Computer crash wipes out years of Air Force investigation records

Defense One:

The U.S. Air Force has lost records concerning 100,000 investigations into everything from workplace disputes to fraud.

A database that hosts files from the Air Force’s inspector general and legislative liaison divisions became corrupted last month, destroying data created between 2004 and now, service officials said. Neither the Air Force nor Lockheed Martin, the defense firm that runs the database, could say why it became corrupted or whether they’ll be able to recover the information.

Apparently they did have backups, but ermm… the backups are corrupted too.

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Remember folks, there’s no point making backups of your data if you don’t sometimes test that the backups actually work. That’s perhaps timely advice given the prevalence of ransomware right now.

(There’s no indication that the US Air Force’s database corruption is due to malicious meddling, by the way).

Update: Good news. The US Air Force says it has managed to achieve a “full recovery” of its data.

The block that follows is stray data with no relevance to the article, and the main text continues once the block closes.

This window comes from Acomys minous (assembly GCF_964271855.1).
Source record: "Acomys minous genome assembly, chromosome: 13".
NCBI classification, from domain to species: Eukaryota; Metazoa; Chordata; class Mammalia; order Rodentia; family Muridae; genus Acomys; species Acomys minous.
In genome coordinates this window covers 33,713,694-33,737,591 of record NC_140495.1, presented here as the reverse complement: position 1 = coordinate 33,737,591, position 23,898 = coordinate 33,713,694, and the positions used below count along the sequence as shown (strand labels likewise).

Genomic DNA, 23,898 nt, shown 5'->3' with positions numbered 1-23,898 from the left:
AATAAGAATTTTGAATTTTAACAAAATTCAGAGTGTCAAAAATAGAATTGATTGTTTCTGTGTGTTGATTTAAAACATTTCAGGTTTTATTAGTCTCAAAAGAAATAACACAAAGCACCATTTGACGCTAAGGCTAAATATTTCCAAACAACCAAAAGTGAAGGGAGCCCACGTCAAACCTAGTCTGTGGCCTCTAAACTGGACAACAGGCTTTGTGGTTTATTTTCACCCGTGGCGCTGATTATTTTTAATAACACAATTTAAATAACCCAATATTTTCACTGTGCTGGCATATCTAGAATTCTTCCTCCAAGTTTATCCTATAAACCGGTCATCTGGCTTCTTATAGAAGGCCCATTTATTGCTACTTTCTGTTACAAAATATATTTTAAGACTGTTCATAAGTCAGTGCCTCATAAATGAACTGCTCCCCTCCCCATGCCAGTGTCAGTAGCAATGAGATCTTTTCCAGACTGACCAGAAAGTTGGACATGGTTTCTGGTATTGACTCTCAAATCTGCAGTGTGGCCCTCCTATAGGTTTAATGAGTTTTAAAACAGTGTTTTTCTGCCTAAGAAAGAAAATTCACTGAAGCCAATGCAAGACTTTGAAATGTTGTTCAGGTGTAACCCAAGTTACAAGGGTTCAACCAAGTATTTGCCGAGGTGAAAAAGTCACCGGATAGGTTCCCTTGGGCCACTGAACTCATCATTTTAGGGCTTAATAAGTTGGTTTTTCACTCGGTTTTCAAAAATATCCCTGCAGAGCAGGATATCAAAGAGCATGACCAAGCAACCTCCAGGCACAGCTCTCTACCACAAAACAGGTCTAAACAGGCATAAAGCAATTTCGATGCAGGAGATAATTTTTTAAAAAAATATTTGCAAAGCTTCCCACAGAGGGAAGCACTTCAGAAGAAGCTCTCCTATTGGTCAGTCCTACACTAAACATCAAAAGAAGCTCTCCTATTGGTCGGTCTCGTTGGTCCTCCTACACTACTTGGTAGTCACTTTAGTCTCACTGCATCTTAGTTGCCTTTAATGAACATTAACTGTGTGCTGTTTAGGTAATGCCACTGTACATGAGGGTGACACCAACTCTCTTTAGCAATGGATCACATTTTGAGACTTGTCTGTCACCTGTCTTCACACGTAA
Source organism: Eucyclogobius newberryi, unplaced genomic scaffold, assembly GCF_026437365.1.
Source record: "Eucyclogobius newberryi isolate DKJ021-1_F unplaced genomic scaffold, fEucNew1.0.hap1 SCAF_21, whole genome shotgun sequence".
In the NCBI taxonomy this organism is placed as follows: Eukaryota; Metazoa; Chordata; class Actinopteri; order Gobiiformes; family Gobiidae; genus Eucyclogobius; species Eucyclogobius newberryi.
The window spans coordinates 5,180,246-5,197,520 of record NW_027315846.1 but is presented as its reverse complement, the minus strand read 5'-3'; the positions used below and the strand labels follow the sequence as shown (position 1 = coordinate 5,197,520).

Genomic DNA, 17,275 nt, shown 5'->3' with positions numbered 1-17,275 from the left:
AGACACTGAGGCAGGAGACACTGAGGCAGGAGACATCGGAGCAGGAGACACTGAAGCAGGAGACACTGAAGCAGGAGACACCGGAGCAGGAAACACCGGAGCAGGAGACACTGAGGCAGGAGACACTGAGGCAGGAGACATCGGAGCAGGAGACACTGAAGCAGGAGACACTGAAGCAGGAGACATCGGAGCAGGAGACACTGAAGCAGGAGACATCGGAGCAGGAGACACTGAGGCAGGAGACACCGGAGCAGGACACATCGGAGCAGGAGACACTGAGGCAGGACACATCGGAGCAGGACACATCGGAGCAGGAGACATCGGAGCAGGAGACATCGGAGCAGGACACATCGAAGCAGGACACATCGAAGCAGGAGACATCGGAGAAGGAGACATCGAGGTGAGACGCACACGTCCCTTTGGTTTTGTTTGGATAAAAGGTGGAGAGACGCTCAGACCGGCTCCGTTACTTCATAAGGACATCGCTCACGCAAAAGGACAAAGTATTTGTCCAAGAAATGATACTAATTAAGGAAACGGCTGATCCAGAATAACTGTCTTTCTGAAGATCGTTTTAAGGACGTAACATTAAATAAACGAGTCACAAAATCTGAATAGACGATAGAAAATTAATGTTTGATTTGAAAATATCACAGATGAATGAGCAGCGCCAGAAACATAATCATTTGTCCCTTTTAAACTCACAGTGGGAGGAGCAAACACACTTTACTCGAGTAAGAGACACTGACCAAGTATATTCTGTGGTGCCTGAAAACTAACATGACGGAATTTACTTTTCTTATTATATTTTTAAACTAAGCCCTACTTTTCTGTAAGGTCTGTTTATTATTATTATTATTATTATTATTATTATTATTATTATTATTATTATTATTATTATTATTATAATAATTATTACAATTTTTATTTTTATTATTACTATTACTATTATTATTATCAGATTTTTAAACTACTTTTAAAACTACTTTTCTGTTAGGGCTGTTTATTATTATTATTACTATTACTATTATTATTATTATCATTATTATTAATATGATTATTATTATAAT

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Graham Cluley is a veteran of the cybersecurity industry, having worked for a number of security companies since the early 1990s when he wrote the first ever version of Dr Solomon's Anti-Virus Toolkit for Windows. Now an independent analyst, he regularly makes media appearances and is an international public speaker on the topic of cybersecurity, hackers, and online privacy. Follow him on Twitter, Mastodon, Threads, Bluesky, or drop him an email.

3 comments on “Computer crash wipes out years of Air Force investigation records”

  1. Karl

    The RSS link takes you directly to the original article at Defense One.

    1. Graham CluleyGraham Cluley · in reply to Karl

      Hi Karl

      That was deliberate. I'm trying out a new "news in brief" format for some content on the site, rather than just full, more in-depth articles. This is rather inspired by John Gruber's Daring Fireball blog. The titles link to the actual news content that I am commenting on, and you get the full "brief" article in the RSS feed.

      I'm just trialling the format at the moment, so it's open to some tweaking. :)

  2. drsolly

    Back in my Data Recovery days, corrupted databases were my favourite

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